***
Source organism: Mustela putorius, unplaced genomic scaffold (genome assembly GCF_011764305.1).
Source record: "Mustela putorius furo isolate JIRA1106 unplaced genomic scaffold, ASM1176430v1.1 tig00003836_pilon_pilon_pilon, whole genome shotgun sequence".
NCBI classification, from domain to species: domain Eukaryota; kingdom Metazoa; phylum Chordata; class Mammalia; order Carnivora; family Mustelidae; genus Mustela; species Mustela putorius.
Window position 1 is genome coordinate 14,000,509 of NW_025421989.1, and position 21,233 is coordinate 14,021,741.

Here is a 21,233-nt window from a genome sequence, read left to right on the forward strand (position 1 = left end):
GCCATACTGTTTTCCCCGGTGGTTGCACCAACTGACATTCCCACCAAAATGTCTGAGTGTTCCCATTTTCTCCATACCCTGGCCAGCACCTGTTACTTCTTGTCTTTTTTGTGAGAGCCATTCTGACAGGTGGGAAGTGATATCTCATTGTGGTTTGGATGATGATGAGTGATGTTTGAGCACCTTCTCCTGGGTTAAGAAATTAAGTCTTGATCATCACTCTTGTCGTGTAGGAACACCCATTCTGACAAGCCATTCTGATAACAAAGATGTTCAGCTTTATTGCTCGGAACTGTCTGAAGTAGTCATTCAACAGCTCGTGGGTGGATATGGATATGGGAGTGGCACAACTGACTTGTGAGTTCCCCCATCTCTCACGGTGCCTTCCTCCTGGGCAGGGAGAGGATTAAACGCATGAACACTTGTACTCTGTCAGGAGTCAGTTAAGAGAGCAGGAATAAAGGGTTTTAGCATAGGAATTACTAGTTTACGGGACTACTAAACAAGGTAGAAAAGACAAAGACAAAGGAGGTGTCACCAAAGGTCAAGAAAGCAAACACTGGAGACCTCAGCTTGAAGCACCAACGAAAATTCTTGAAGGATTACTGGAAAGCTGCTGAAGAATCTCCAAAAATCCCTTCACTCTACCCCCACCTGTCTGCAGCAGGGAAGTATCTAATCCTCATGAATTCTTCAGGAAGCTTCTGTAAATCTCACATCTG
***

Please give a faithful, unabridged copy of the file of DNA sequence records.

Source organism: Mustela putorius, unplaced genomic scaffold (genome assembly GCF_011764305.1).
Source record: "Mustela putorius furo isolate JIRA1106 unplaced genomic scaffold, ASM1176430v1.1 tig00003836_pilon_pilon_pilon, whole genome shotgun sequence".
NCBI classification, from domain to species: domain Eukaryota; kingdom Metazoa; phylum Chordata; class Mammalia; order Carnivora; family Mustelidae; genus Mustela; species Mustela putorius.
Window position 1 is genome coordinate 14,000,509 of NW_025421989.1, and position 21,233 is coordinate 14,021,741.

Here is a 21,233-nt window from a genome sequence, read left to right on the forward strand (position 1 = left end):
GCCATACTGTTTTCCCCGGTGGTTGCACCAACTGACATTCCCACCAAAATGTCTGAGTGTTCCCATTTTCTCCATACCCTGGCCAGCACCTGTTACTTCTTGTCTTTTTTGTGAGAGCCATTCTGACAGGTGGGAAGTGATATCTCATTGTGGTTTGGATGATGATGAGTGATGTTTGAGCACCTTCTCCTGGGTTAAGAAATTAAGTCTTGATCATCACTCTTGTCGTGTAGGAACACCCATTCTGACAAGCCATTCTGATAACAAAGATGTTCAGCTTTATTGCTCGGAACTGTCTGAAGTAGTCATTCAACAGCTCGTGGGTGGATATGGATATGGGAGTGGCACAACTGACTTGTGAGTTCCCCCATCTCTCACGGTGCCTTCCTCCTGGGCAGGGAGAGGATTAAACGCATGAACACTTGTACTCTGTCAGGAGTCAGTTAAGAGAGCAGGAATAAAGGGTTTTAGCATAGGAATTACTAGTTTACGGGACTACTAAACAAGGTAGAAAAGACAAAGACAAAGGAGGTGTCACCAAAGGTCAAGAAAGCAAACACTGGAGACCTCAGCTTGAAGCACCAACGAAAATTCTTGAAGGATTACTGGAAAGCTGCTGAAGAATCTCCAAAAATCCCTTCACTCTACCCCCACCTGTCTGCAGCAGGGAAGTATCTAATCCTCATGAATTCTTCAGGAAGCTTCTGTAAATCTCACATCTG